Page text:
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By Bob Katzen

THE HOUSE AND SENATE. There were no roll call votes in the House or Senate last week. Beacon Hill Roll Call reports local representatives’ final roll call attendance records for the 2011 session.

The House held 181 roll call votes in 2011. Beacon Hill Roll Call tabulates the number of roll calls on which each senator was present and voting and then calculates that number as a percentage of the total roll call votes held. That percentage is the number referred to as the roll call attendance record.

Only 52 of the House’s 160 members have 100 percent roll call attendance records. The worst roll call attendance record belongs to Rep. Jerald Parisella (D-Beverly), who missed 163 roll calls (9.9 percent roll call attendance record). Parisella missed the roll calls while on active duty with the U.S. Army in Iraq.

Parisella is followed by Reps. Cheryl Coakley-Rivera (D-Springfield), who missed 83 roll calls (54.1 percent attendance); Joyce Spiliotis (D-Peabody), who missed 80 roll calls (55.8 percent attendance); Harold Naughton (D-Clinton), who missed 79 roll calls (56.3 percent attendance); and James Vallee (D-Franklin), who missed 55 roll calls (69.6 percent attendance). Coakley-Rivera and Spiliotis both had medical issues that led to their absences while Naughton and Vallee’s absences were a result of being on active duty in the U.S. military.

LOCAL REPRESENTATIVES’ FINAL 2011 ROLL CALL ATTENDANCE RECORDS

Here is the percentage of roll call votes for which the representative was present and voting. The number in parentheses represents the number of roll calls that the representative missed: Rep. Jennifer Benson, 100 percent (0); Rep. Sheila Harrington, 99.4 percent (1).

ALSO UP ON BEACON HILL

EFFORT TO REPEAL CASINO LAW HITS ROADBLOCK — Attorney General Martha Coakley ruled that a referendum to repeal the new state law that allows three casinos and one slot parlor in the Bay State is not eligible to appear on the 2012 ballot. Coakley noted the new law includes monetary appropriations that under the state constitution are exempt from referendums to repeal the law.Casino opponents are mulling over whether to appeal the decision to the Supreme Judicial Court. If an appeal is successful, they would have to gather 34,456 additional signatures before Feb. 20, 2012 in order to have the repeal question appear on the 2012 ballot.

ALLOW LIQUOR SALES ON “CHRISTMAS MONDAY” (H 1009) — The House gave initial approval to legislation that would allow package stores, grocery stores and convenience stores to sell liquor on the Monday after any Christmas that falls on a Sunday. Under current law, all these stores would be forced to close and lose income on that Monday. Christmas falls on a Sunday this year so the Legislature has only a couple of weeks to approve the bill and get it to the governor.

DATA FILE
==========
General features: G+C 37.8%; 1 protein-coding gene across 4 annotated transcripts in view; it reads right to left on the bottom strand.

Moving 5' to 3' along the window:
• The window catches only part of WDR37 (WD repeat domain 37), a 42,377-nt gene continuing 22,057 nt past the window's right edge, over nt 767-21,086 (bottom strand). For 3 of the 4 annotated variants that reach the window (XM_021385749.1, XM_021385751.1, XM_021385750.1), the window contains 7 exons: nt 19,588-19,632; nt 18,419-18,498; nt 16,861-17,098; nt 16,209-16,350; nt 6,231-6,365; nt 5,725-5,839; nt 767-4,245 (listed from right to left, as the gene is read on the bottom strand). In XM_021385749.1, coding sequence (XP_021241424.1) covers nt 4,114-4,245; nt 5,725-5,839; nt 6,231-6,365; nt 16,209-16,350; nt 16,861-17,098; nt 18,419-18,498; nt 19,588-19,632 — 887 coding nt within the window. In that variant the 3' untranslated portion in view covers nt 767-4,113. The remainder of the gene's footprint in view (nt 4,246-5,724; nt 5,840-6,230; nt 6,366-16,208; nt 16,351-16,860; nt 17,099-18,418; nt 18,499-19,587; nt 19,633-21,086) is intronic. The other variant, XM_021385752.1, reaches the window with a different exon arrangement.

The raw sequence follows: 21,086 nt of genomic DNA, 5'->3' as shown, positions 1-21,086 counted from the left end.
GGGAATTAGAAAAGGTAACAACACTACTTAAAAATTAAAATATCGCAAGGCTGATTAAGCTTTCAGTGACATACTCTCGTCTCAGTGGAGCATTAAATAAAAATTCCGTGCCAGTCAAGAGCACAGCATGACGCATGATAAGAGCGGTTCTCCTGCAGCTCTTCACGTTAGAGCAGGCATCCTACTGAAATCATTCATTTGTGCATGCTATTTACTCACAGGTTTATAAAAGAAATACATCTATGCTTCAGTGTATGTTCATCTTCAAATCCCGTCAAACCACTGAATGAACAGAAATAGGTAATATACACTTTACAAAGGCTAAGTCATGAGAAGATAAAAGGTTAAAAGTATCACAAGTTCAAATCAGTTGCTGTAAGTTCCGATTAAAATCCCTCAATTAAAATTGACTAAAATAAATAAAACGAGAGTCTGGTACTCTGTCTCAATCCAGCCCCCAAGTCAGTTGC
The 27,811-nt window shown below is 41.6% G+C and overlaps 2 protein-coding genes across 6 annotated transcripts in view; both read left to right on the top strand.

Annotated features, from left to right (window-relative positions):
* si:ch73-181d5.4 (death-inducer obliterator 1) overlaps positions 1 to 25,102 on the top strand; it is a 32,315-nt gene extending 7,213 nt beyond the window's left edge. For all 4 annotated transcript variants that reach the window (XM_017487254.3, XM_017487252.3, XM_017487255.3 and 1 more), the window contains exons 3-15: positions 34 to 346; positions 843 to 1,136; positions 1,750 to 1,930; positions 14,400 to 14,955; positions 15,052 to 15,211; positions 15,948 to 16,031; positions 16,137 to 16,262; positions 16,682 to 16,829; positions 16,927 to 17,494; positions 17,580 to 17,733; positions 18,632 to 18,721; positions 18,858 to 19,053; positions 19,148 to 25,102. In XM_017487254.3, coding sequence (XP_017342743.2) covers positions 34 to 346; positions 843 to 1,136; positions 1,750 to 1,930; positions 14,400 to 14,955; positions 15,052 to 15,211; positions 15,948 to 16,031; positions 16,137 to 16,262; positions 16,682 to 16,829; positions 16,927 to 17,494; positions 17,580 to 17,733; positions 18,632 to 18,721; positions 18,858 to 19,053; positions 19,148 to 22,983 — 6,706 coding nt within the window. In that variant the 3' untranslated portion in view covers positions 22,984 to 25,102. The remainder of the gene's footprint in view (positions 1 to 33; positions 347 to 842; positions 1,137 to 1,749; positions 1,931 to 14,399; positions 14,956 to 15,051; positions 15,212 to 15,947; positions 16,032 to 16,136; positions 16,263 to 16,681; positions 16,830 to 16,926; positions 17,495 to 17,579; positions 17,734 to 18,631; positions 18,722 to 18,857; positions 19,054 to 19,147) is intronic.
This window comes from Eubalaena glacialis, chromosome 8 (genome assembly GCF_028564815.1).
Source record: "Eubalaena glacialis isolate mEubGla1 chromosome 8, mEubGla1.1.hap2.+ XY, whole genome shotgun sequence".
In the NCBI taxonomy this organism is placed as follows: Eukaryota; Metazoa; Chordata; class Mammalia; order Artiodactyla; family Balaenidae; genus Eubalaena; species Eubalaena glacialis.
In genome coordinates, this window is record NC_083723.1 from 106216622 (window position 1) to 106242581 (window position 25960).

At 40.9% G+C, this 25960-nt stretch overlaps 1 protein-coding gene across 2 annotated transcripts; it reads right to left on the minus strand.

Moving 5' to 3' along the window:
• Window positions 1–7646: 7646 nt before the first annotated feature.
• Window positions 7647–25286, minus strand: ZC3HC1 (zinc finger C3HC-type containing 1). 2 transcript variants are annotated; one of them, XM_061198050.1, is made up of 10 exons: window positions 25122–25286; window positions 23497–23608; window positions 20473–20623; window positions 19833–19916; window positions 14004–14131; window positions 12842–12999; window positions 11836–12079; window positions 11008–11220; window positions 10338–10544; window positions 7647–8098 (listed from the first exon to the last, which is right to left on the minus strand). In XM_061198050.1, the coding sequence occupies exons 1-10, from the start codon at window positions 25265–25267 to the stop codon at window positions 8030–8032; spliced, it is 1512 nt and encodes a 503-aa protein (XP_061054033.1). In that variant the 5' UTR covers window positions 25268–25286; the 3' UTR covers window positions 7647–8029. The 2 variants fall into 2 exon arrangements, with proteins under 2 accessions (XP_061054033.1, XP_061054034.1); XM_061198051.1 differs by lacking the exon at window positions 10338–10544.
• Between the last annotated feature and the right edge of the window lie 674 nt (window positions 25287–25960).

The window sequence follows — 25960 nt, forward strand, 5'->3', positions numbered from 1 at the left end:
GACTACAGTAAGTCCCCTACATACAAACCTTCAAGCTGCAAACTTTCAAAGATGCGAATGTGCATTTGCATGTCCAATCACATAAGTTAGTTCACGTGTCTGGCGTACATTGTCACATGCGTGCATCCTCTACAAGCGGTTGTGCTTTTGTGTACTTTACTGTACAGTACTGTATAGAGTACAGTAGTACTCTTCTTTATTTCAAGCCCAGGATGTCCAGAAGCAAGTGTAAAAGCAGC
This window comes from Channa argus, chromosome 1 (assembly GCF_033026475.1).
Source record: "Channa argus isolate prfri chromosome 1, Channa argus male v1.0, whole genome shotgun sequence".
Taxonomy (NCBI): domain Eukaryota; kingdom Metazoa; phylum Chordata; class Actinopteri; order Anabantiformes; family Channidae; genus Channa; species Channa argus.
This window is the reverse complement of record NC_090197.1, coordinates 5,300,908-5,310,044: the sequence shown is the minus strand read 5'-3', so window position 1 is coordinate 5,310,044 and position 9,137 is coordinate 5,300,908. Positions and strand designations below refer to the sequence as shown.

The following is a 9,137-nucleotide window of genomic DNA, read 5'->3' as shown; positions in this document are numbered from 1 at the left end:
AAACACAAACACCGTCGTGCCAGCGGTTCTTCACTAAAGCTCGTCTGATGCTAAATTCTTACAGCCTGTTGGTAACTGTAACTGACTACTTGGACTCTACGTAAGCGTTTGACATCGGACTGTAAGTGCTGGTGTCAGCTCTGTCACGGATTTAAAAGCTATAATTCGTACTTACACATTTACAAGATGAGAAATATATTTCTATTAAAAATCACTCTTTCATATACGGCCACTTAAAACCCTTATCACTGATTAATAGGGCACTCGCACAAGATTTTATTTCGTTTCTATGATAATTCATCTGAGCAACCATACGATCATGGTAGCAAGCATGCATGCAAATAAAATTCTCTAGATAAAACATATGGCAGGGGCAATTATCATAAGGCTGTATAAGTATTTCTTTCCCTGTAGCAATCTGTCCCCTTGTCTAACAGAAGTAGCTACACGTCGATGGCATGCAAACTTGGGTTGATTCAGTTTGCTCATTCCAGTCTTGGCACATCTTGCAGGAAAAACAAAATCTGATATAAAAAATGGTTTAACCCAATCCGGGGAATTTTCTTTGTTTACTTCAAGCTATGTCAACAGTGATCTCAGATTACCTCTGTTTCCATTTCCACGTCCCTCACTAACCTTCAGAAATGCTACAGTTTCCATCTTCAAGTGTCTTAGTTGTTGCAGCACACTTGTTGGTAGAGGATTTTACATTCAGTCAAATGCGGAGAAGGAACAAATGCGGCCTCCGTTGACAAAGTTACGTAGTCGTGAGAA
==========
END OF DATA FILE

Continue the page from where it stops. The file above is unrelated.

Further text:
FOUR BALLOT QUESTIONS — It appears four groups promoting 2012 ballot questions have submitted the necessary 68,911 signatures each to bring the proposal before the Legislature. The four questions include allowing medical use of marijuana; allowing terminally ill patients with fewer than six months to live to obtain medication they can self-administer to commit suicide; requiring auto manufacturers to sell to non-dealer repair shops the complete repair information and diagnostic tools; requiring that the effectiveness of teachers, rather than their seniority, be the prime consideration in the hiring and firing process. If the Legislature does not approve a proposal by May 2012, proponents must gather another 11,485 signatures by July 2012 in order for the question to appear on the November 2012 ballot.

REBATES FOR CONSUMERS WHO LOSE POWER (H 3829) — The Telecommunications, Utilities and Energy Committee held a hearing on a bill that would require electric utilities, after the first eight hours of a power outage, to rebate customers the amount equal to two days of their average prior month’s electric bill for each day they are without power. The bill has received more attention since the unusual October storm that left many residents without power for days.

The storm caused more than 500,000 power outages and some 200,000 customers were still in the dark four days after the record-setting nor’easter. Authorities attribute some deaths to the power outage. Many businesses were forced to close without power and suffered not only a loss of revenue but countless dollars when spoiled food had to be thrown out.Rep. Dan Winslow (R-Norfolk), the bill’s sponsor, said, “The Power Outage Rebate Proposal will create significant market incentives for utility executives to invest sufficient resources to prevent extended power outages–such as tree maintenance and infrastructure–rather than playing Russian Roulette with the weather. If enacted, my hope is we’ll never see the need for widespread rebates. This bill, together with my proposed line-line-line model bylaw for cities and towns to require tree maintenance, will help prevent future extended loss of power.”

HOW LONG WAS LAST WEEK’S SESSION?

During the week of Dec. 5-9, the House met for a total of two hours and 46 minutes while the Senate met for a total of two hours and 55 minutes.

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